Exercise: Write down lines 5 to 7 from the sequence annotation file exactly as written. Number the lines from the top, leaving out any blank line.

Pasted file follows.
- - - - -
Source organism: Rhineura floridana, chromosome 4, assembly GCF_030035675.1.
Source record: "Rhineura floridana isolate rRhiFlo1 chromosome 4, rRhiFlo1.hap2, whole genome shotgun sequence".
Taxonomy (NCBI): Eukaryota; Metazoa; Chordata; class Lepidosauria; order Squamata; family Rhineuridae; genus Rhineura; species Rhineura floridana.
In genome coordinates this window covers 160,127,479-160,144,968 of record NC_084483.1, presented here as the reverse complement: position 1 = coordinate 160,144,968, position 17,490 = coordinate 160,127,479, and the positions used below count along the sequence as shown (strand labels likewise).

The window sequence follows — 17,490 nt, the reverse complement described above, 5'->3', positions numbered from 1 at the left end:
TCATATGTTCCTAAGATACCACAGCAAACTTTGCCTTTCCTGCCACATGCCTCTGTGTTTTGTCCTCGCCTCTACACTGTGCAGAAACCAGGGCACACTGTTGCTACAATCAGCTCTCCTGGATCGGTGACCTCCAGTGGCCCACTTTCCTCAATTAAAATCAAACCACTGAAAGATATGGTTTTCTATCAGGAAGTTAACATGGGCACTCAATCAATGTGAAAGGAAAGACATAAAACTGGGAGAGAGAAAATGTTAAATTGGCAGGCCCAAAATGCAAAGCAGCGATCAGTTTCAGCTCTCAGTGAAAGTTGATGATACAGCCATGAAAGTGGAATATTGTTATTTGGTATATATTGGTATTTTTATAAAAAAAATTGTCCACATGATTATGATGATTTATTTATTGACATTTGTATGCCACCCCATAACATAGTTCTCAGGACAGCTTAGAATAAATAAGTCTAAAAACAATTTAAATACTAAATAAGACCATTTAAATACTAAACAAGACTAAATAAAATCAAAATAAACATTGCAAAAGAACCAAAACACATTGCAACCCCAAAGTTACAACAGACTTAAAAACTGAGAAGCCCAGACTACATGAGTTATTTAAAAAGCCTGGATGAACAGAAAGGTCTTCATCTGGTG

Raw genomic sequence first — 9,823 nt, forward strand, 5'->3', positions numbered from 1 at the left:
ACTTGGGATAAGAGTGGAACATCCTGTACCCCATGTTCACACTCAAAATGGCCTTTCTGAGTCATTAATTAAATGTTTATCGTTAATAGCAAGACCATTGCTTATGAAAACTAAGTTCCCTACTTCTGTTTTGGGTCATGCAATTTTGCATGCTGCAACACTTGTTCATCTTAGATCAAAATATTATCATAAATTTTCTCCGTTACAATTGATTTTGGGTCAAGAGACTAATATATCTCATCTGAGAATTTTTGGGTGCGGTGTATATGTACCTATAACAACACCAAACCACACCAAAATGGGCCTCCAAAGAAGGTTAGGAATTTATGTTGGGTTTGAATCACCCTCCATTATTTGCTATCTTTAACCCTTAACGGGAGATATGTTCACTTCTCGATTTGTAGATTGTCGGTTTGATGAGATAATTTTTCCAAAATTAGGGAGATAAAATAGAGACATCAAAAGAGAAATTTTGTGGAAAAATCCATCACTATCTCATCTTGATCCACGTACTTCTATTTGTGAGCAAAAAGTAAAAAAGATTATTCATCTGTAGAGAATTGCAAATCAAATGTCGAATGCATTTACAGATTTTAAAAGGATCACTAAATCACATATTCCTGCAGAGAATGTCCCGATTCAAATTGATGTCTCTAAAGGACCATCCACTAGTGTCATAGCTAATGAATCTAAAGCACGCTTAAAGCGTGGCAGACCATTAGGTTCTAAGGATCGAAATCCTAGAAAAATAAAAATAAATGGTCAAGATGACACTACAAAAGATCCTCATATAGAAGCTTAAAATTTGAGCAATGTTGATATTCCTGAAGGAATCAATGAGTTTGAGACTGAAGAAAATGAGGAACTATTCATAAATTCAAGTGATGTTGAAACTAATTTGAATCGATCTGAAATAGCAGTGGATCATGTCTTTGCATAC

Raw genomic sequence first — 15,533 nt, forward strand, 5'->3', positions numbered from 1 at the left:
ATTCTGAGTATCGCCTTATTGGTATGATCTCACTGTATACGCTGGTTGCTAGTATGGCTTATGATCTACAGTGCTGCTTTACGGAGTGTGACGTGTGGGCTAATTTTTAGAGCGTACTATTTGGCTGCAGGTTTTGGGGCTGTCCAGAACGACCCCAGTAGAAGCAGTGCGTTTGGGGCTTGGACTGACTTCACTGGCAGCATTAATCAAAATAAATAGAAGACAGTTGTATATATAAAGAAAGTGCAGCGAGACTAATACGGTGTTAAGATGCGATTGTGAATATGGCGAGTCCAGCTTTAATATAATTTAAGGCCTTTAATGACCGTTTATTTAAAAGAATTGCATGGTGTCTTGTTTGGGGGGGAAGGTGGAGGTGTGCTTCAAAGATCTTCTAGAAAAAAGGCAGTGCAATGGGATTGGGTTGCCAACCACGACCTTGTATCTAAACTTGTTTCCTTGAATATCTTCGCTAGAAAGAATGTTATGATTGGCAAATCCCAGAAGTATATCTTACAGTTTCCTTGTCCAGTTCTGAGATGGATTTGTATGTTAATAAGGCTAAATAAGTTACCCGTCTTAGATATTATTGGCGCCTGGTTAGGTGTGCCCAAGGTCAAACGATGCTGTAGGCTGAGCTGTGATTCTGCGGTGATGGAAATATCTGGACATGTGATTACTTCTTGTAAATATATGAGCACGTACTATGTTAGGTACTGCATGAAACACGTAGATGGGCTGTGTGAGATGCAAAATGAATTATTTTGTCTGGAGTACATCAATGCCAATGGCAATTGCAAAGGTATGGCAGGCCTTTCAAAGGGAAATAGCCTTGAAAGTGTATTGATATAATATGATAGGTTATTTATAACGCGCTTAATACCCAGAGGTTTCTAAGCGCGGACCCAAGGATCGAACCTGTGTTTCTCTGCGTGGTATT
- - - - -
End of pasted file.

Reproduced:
The window sequence follows — 17,490 nt, the reverse complement described above, 5'->3', positions numbered from 1 at the left end:
TCATATGTTCCTAAGATACCACAGCAAACTTTGCCTTTCCTGCCACATGCCTCTGTGTTTTGTCCTCGCCTCTACACTGTGCAGAAACCAGGGCACACTGTTGCTACAATCAGCTCTCCTGGATCGGTGACCTCCAGTGGCCCACTTTCCTCAATTAAAATCAAACCACTGAAAGATATGGTTTTCTATCAGGAAGTTAACATGGGCACTCAATCAATGTGAAAGGAAAGACATAAAACTGGGAGAGAGAAAATGTTAAATTGGCAGGCCCAAAATGCAAAGCAGCGATCAGTTTCAGCTCTCAGTGAAAGTTGATGATACAGCCATGAAAGTGGAATATTGTTATTTGGTATATATTGGTATTTTTATAAAAAAAATTGTCCACATGATTATGATGATTTATTTATTGACATTTGTATGCCACCCCATAACATAGTTCTCAGGACAGCTTAGAATAAATAAGTCTAAAAACAATTTAAATACTAAATAAGACCATTTAAATACTAAACAAGACTAAATAAAATCAAAATAAACATTGCAAAAGAACCAAAACACATTGCAACCCCAAAGTTACAACAGACTTAAAAACTGAGAAGCCCAGACTACATGAGTTATTTAAAAAGCCTGGATGAACAGAAAGGTCTTCATCTGGTG

Raw genomic sequence first — 9,823 nt, forward strand, 5'->3', positions numbered from 1 at the left: